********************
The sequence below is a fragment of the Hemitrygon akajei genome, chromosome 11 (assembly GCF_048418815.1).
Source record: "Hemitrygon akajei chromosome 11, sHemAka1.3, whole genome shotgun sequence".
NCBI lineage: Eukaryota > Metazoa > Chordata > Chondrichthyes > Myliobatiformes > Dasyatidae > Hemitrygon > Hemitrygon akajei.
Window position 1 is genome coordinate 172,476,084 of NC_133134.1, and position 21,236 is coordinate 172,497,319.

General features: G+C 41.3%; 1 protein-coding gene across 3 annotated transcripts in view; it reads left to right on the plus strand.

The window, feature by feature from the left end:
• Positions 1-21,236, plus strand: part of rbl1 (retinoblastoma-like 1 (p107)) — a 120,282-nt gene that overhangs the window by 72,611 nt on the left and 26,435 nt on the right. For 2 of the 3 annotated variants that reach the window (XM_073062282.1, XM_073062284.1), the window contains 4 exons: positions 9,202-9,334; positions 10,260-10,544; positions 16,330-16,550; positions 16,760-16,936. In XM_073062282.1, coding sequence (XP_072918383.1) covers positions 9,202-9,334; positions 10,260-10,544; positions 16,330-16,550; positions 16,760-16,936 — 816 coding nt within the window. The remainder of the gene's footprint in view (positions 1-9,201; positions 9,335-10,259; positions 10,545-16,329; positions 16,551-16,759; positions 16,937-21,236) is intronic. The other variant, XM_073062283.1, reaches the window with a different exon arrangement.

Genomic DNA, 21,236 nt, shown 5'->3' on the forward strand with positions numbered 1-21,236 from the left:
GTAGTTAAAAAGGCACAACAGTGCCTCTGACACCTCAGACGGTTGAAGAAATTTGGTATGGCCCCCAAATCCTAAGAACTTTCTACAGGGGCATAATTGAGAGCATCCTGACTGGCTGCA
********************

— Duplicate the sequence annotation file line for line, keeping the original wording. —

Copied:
The sequence below is a fragment of the Hemitrygon akajei genome, chromosome 11 (assembly GCF_048418815.1).
Source record: "Hemitrygon akajei chromosome 11, sHemAka1.3, whole genome shotgun sequence".
NCBI lineage: Eukaryota > Metazoa > Chordata > Chondrichthyes > Myliobatiformes > Dasyatidae > Hemitrygon > Hemitrygon akajei.
Window position 1 is genome coordinate 172,476,084 of NC_133134.1, and position 21,236 is coordinate 172,497,319.

General features: G+C 41.3%; 1 protein-coding gene across 3 annotated transcripts in view; it reads left to right on the plus strand.

The window, feature by feature from the left end:
• Positions 1-21,236, plus strand: part of rbl1 (retinoblastoma-like 1 (p107)) — a 120,282-nt gene that overhangs the window by 72,611 nt on the left and 26,435 nt on the right. For 2 of the 3 annotated variants that reach the window (XM_073062282.1, XM_073062284.1), the window contains 4 exons: positions 9,202-9,334; positions 10,260-10,544; positions 16,330-16,550; positions 16,760-16,936. In XM_073062282.1, coding sequence (XP_072918383.1) covers positions 9,202-9,334; positions 10,260-10,544; positions 16,330-16,550; positions 16,760-16,936 — 816 coding nt within the window. The remainder of the gene's footprint in view (positions 1-9,201; positions 9,335-10,259; positions 10,545-16,329; positions 16,551-16,759; positions 16,937-21,236) is intronic. The other variant, XM_073062283.1, reaches the window with a different exon arrangement.

Genomic DNA, 21,236 nt, shown 5'->3' on the forward strand with positions numbered 1-21,236 from the left:
GTAGTTAAAAAGGCACAACAGTGCCTCTGACACCTCAGACGGTTGAAGAAATTTGGTATGGCCCCCAAATCCTAAGAACTTTCTACAGGGGCATAATTGAGAGCATCCTGACTGGCTGCA